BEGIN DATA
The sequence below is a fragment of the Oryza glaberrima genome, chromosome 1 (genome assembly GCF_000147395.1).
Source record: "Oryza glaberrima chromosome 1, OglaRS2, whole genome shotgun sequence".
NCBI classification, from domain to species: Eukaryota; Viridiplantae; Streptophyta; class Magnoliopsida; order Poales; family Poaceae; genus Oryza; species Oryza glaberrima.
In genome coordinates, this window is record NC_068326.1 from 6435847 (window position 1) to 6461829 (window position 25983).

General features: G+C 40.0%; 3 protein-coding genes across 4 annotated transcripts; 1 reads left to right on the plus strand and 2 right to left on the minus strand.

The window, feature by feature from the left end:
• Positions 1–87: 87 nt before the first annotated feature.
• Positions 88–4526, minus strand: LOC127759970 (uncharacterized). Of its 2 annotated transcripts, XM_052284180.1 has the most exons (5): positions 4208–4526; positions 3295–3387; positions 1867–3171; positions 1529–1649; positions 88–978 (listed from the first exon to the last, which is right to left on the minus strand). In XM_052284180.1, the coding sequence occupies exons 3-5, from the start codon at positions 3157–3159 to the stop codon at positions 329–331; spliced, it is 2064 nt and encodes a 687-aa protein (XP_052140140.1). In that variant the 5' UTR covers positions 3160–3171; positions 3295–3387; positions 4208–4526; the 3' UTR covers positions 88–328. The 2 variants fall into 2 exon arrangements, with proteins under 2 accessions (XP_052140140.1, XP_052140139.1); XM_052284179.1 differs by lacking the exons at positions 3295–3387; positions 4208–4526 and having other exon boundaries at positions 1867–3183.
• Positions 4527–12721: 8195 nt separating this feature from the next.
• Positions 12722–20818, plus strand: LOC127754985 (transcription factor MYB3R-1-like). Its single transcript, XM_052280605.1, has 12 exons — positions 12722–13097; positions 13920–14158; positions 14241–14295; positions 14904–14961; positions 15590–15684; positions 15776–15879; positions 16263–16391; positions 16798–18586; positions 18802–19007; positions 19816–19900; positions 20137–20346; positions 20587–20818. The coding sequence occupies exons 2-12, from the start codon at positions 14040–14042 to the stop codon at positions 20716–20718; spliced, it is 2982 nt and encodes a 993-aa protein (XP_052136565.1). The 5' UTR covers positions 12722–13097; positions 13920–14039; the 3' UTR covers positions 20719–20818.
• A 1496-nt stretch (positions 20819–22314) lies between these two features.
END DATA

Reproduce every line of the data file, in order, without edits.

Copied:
The sequence below is a fragment of the Oryza glaberrima genome, chromosome 1 (genome assembly GCF_000147395.1).
Source record: "Oryza glaberrima chromosome 1, OglaRS2, whole genome shotgun sequence".
NCBI classification, from domain to species: Eukaryota; Viridiplantae; Streptophyta; class Magnoliopsida; order Poales; family Poaceae; genus Oryza; species Oryza glaberrima.
In genome coordinates, this window is record NC_068326.1 from 6435847 (window position 1) to 6461829 (window position 25983).

General features: G+C 40.0%; 3 protein-coding genes across 4 annotated transcripts; 1 reads left to right on the plus strand and 2 right to left on the minus strand.

The window, feature by feature from the left end:
• Positions 1–87: 87 nt before the first annotated feature.
• Positions 88–4526, minus strand: LOC127759970 (uncharacterized). Of its 2 annotated transcripts, XM_052284180.1 has the most exons (5): positions 4208–4526; positions 3295–3387; positions 1867–3171; positions 1529–1649; positions 88–978 (listed from the first exon to the last, which is right to left on the minus strand). In XM_052284180.1, the coding sequence occupies exons 3-5, from the start codon at positions 3157–3159 to the stop codon at positions 329–331; spliced, it is 2064 nt and encodes a 687-aa protein (XP_052140140.1). In that variant the 5' UTR covers positions 3160–3171; positions 3295–3387; positions 4208–4526; the 3' UTR covers positions 88–328. The 2 variants fall into 2 exon arrangements, with proteins under 2 accessions (XP_052140140.1, XP_052140139.1); XM_052284179.1 differs by lacking the exons at positions 3295–3387; positions 4208–4526 and having other exon boundaries at positions 1867–3183.
• Positions 4527–12721: 8195 nt separating this feature from the next.
• Positions 12722–20818, plus strand: LOC127754985 (transcription factor MYB3R-1-like). Its single transcript, XM_052280605.1, has 12 exons — positions 12722–13097; positions 13920–14158; positions 14241–14295; positions 14904–14961; positions 15590–15684; positions 15776–15879; positions 16263–16391; positions 16798–18586; positions 18802–19007; positions 19816–19900; positions 20137–20346; positions 20587–20818. The coding sequence occupies exons 2-12, from the start codon at positions 14040–14042 to the stop codon at positions 20716–20718; spliced, it is 2982 nt and encodes a 993-aa protein (XP_052136565.1). The 5' UTR covers positions 12722–13097; positions 13920–14039; the 3' UTR covers positions 20719–20818.
• A 1496-nt stretch (positions 20819–22314) lies between these two features.